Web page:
Traditions, turkey, and tragedy. What started as the beginning of a lovely gathering between the Plymouth Pilgrims and the Wampanoag Tribe quickly turned into a partially forgotten history.
“I first learned about [Thanksgiving] in school, but obviously through my culture over the years I learned that what they’ve taught us is not the whole truth- just the partial,” says Senior Mida Little Eagle.
While a lot of people knows about the Wampanoag Tribe helping the Pilgrims during their first winter and crops, and the subsequent celebration dinner, not many know what happened between the two groups after that led to so many deaths over land, the color of skin and in some cases, what people were called.
“For us culturally, I think it’s okay to say Indian,” Little Eagle said. “But sometimes when somebody else says it I don’t know how they’re saying it. Natives just call ourselves Natives. If I were to have somebody else refer to me, I would say indigenous.”
According to Mourt’s Relation: A Journal of the Pilgrims in Plymouth written by Edward Winslow, the Wampanoag people had just survived an epidemic when the Plymouth Pilgrims came and stole their corn and beans. Even with this knowledge, Chief Massasoit welcomed the Pilgrims with open arms and taught them how to properly plant crops, build houses and survive on this foreign soil.
There is so much that students aren’t taught due to the school’s curriculum and Little Eagle agrees.
“In middle school when we would learn about that stuff, I would think that wasn’t right,” she said.“There was more to it that [the school] isn’t telling us because of what they have to teach.Sometimes teachers would ask me to say stuff and other times I sit there and listen and think this could be up for debate.”
Within 50 years the Wampanoag people would not be free. The Puritans brought along reservations and witch trials. While people were being taken and put on reservations their land was surrendered to the colonists.
“[Reservations are] where a lot of traditions are still kept alive, but poverty and suicide rates are the highest in the country.” She continues saying that reservations have high drug and alcohol abuse that is has become so deeply engraved into the history of reservations.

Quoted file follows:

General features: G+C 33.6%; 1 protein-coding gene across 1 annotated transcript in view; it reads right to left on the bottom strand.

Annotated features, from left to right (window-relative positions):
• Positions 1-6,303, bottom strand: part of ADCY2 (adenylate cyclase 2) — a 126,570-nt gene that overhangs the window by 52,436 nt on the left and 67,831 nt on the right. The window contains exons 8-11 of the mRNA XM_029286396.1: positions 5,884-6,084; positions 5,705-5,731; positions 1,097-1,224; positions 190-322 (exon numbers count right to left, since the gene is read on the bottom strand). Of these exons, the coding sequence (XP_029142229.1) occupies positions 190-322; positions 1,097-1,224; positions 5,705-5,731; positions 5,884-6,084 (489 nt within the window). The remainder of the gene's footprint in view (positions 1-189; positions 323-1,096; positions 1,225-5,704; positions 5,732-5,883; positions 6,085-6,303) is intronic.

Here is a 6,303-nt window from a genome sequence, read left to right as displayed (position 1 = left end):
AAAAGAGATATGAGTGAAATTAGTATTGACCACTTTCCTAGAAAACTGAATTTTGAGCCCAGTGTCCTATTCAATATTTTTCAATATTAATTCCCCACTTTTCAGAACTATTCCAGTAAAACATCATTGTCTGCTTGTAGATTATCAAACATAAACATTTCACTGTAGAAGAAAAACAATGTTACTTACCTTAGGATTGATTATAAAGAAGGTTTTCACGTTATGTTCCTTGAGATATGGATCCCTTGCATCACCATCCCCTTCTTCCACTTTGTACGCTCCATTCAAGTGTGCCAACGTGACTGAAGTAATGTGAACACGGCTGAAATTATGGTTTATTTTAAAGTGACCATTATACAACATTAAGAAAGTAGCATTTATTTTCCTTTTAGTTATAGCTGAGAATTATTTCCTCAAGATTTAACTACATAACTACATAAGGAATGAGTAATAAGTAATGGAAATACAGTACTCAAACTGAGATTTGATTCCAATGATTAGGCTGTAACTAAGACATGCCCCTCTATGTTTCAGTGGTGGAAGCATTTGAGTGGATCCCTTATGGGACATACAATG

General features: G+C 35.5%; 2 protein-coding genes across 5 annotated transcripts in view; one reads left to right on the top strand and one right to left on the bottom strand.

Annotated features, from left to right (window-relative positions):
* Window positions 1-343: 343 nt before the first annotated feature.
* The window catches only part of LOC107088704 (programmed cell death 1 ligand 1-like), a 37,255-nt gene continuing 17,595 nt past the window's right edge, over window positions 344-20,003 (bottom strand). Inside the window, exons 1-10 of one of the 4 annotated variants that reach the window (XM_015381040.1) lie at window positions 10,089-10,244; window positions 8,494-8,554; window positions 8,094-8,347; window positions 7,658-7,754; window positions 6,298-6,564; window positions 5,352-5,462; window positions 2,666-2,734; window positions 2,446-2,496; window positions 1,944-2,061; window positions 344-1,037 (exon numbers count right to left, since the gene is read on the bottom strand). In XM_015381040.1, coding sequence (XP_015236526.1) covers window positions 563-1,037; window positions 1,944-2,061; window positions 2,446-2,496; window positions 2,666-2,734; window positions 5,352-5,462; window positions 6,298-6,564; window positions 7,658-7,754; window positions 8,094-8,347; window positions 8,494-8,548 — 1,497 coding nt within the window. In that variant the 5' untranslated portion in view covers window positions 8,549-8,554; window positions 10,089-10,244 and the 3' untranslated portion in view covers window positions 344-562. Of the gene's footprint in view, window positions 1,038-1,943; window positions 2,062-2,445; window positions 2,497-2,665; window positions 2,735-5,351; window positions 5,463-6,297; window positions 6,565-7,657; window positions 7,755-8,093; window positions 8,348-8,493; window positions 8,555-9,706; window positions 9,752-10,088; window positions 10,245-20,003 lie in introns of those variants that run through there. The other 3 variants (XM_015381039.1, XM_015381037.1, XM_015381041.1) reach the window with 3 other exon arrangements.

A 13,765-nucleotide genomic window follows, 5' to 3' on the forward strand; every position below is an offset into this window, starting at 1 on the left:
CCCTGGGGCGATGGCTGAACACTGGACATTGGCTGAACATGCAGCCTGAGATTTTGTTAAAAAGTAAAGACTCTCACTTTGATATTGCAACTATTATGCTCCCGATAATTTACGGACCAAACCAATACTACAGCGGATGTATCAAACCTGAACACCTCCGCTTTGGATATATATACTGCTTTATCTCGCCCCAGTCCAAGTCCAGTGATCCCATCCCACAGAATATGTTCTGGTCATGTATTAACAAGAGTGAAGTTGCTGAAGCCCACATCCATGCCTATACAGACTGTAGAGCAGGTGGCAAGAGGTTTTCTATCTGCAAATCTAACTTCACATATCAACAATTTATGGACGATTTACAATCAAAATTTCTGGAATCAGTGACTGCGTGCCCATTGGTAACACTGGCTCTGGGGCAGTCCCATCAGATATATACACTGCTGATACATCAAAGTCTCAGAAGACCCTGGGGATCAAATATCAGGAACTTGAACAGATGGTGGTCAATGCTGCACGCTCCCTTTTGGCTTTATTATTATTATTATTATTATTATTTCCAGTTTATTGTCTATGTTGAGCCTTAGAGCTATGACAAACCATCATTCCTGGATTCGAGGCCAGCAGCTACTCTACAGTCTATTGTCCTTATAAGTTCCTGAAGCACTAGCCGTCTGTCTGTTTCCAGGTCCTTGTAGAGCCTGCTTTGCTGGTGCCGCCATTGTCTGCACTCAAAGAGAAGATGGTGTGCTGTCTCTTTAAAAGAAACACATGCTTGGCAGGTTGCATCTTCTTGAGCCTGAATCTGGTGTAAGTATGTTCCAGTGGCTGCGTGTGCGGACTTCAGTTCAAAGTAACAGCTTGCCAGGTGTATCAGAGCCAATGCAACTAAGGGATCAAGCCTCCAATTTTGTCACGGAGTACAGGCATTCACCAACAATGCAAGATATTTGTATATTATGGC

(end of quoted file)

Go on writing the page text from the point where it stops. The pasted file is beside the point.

“It’s like you’re hurting for your own people because you want them to get out of it but it’s just extremely difficult.”
But Little Eagle also acknowledges that this was not brought on by Christianity, but instead by mans greed and ignorance.
“The way I perceive the white man’s experience is them telling their views,” she said.“Because they were oblivious and didn’t have any way of knowing.There was just a lot of miscommunication and overruling,”
2019 has been a year of more acknowledgement to the Indigenous People that were here before the colonizers came. Many people around the nation have started to refer to Columbus Day as Indigenous Peoples Day. Maine and Vermont have passed laws to recognize Indigenous Peoples Day instead of Columbus.
“It’s us taking back something for ourselves because for so long it was like ‘you’re not a culture anymore’, ‘you’re not civilized’, just colonizing Native people and making them forget their culture. I feel like it’s a day of remembering who we are and keeping those traditions alive,” Little Eagle said.
With hope that things will soon change for Indigenous People, many protesters of their treatment have taken to social media.The content varies from each unique person but can include political statement t-shirts, pictures of people in court fighting injustice, and humans informing other humans about things that aren’t mentioned in their history books.
With us being in the middle of the holiday season, we ask that everyone take a moment to recognize the good things in their life and be grateful for them, even if it is just the clothes on your back.
The start to becoming more aware is as simple as looking online. I recommend everyone who is interested in becoming more aware ask actual people and fact check what you find online.